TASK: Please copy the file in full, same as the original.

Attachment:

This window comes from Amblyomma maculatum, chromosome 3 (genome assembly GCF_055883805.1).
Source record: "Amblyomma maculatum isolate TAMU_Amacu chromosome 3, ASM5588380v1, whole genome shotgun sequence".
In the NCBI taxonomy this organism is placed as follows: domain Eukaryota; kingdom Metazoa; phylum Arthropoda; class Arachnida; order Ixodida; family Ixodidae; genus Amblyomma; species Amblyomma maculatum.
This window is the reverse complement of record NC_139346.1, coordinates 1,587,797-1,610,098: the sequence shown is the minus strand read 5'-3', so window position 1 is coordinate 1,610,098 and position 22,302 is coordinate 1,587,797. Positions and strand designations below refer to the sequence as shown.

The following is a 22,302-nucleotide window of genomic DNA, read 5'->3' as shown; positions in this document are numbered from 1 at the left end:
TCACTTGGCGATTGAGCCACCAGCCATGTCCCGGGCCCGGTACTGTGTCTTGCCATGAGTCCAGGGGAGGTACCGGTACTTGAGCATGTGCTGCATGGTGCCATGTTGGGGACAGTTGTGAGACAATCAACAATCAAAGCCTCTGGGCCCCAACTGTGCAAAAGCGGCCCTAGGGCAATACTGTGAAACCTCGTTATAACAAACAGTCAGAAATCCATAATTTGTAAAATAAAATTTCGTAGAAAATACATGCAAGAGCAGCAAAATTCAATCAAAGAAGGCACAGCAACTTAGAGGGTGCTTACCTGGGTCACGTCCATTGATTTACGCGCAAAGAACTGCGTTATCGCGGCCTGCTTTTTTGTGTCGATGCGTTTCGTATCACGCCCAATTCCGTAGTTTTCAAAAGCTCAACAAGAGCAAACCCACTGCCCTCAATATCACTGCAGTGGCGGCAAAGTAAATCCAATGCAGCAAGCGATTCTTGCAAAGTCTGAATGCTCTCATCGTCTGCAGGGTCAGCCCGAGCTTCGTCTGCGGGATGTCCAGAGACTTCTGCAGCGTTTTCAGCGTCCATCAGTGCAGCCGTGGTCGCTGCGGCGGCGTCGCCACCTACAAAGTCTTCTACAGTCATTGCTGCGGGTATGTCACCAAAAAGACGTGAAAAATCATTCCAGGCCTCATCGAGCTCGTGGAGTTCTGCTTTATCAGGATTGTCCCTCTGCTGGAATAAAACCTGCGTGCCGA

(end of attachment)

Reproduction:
This window comes from Amblyomma maculatum, chromosome 3 (genome assembly GCF_055883805.1).
Source record: "Amblyomma maculatum isolate TAMU_Amacu chromosome 3, ASM5588380v1, whole genome shotgun sequence".
In the NCBI taxonomy this organism is placed as follows: domain Eukaryota; kingdom Metazoa; phylum Arthropoda; class Arachnida; order Ixodida; family Ixodidae; genus Amblyomma; species Amblyomma maculatum.
This window is the reverse complement of record NC_139346.1, coordinates 1,587,797-1,610,098: the sequence shown is the minus strand read 5'-3', so window position 1 is coordinate 1,610,098 and position 22,302 is coordinate 1,587,797. Positions and strand designations below refer to the sequence as shown.

The following is a 22,302-nucleotide window of genomic DNA, read 5'->3' as shown; positions in this document are numbered from 1 at the left end:
TCACTTGGCGATTGAGCCACCAGCCATGTCCCGGGCCCGGTACTGTGTCTTGCCATGAGTCCAGGGGAGGTACCGGTACTTGAGCATGTGCTGCATGGTGCCATGTTGGGGACAGTTGTGAGACAATCAACAATCAAAGCCTCTGGGCCCCAACTGTGCAAAAGCGGCCCTAGGGCAATACTGTGAAACCTCGTTATAACAAACAGTCAGAAATCCATAATTTGTAAAATAAAATTTCGTAGAAAATACATGCAAGAGCAGCAAAATTCAATCAAAGAAGGCACAGCAACTTAGAGGGTGCTTACCTGGGTCACGTCCATTGATTTACGCGCAAAGAACTGCGTTATCGCGGCCTGCTTTTTTGTGTCGATGCGTTTCGTATCACGCCCAATTCCGTAGTTTTCAAAAGCTCAACAAGAGCAAACCCACTGCCCTCAATATCACTGCAGTGGCGGCAAAGTAAATCCAATGCAGCAAGCGATTCTTGCAAAGTCTGAATGCTCTCATCGTCTGCAGGGTCAGCCCGAGCTTCGTCTGCGGGATGTCCAGAGACTTCTGCAGCGTTTTCAGCGTCCATCAGTGCAGCCGTGGTCGCTGCGGCGGCGTCGCCACCTACAAAGTCTTCTACAGTCATTGCTGCGGGTATGTCACCAAAAAGACGTGAAAAATCATTCCAGGCCTCATCGAGCTCGTGGAGTTCTGCTTTATCAGGATTGTCCCTCTGCTGGAATAAAACCTGCGTGCCGA